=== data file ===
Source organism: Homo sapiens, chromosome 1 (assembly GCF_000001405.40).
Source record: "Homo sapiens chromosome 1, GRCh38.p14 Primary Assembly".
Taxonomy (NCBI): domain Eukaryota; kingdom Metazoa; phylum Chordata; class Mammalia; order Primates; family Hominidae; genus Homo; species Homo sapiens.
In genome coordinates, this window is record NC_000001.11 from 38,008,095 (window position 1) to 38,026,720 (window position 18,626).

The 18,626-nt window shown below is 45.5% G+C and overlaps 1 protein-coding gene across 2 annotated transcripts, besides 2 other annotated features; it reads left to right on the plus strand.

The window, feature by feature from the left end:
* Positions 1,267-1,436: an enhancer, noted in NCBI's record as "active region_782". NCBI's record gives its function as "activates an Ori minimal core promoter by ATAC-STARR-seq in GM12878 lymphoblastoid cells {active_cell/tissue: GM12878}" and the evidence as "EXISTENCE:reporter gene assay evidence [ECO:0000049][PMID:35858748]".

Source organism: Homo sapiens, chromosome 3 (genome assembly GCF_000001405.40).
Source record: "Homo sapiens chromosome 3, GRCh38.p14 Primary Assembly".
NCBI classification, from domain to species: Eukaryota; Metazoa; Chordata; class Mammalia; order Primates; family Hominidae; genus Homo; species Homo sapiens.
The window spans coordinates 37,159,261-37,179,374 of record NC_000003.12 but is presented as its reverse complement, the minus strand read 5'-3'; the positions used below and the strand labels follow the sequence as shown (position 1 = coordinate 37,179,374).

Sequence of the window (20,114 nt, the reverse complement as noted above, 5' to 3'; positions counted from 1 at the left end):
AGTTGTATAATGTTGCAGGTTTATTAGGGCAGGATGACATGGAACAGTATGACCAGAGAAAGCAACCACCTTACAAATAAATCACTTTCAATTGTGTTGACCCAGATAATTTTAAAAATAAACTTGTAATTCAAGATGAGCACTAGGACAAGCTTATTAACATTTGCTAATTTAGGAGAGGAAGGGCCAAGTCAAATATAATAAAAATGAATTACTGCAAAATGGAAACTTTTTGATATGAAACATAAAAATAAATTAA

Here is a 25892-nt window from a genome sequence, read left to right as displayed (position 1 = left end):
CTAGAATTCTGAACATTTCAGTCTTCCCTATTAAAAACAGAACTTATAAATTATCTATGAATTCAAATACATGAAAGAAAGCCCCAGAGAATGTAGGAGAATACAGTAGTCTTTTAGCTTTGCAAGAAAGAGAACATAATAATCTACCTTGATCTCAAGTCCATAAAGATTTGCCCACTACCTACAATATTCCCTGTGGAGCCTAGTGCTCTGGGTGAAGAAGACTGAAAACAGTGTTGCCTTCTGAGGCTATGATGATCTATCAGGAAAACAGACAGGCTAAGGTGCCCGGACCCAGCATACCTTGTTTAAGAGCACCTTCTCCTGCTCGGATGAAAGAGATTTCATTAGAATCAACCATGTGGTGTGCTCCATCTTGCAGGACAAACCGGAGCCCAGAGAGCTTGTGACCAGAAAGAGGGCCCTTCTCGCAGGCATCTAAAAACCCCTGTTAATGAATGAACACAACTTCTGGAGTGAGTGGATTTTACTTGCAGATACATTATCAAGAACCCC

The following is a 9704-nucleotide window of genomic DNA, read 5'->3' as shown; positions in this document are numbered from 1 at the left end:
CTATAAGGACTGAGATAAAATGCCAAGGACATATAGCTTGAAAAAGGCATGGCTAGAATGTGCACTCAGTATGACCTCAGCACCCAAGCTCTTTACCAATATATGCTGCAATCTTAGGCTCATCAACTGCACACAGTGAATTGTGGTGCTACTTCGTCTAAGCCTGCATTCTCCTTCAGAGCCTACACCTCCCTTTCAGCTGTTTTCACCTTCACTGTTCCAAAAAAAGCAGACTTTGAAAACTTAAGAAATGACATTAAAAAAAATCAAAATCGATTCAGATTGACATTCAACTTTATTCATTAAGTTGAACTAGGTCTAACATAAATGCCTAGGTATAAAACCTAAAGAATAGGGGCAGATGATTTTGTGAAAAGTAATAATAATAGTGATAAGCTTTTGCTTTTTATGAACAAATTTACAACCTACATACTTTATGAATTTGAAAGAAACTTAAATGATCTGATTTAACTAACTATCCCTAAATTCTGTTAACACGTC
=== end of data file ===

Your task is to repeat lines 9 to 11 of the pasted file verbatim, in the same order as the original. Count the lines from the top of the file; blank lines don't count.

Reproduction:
Source record: "Homo sapiens chromosome 3, GRCh38.p14 Primary Assembly".
NCBI classification, from domain to species: Eukaryota; Metazoa; Chordata; class Mammalia; order Primates; family Hominidae; genus Homo; species Homo sapiens.
The window spans coordinates 37,159,261-37,179,374 of record NC_000003.12 but is presented as its reverse complement, the minus strand read 5'-3'; the positions used below and the strand labels follow the sequence as shown (position 1 = coordinate 37,179,374).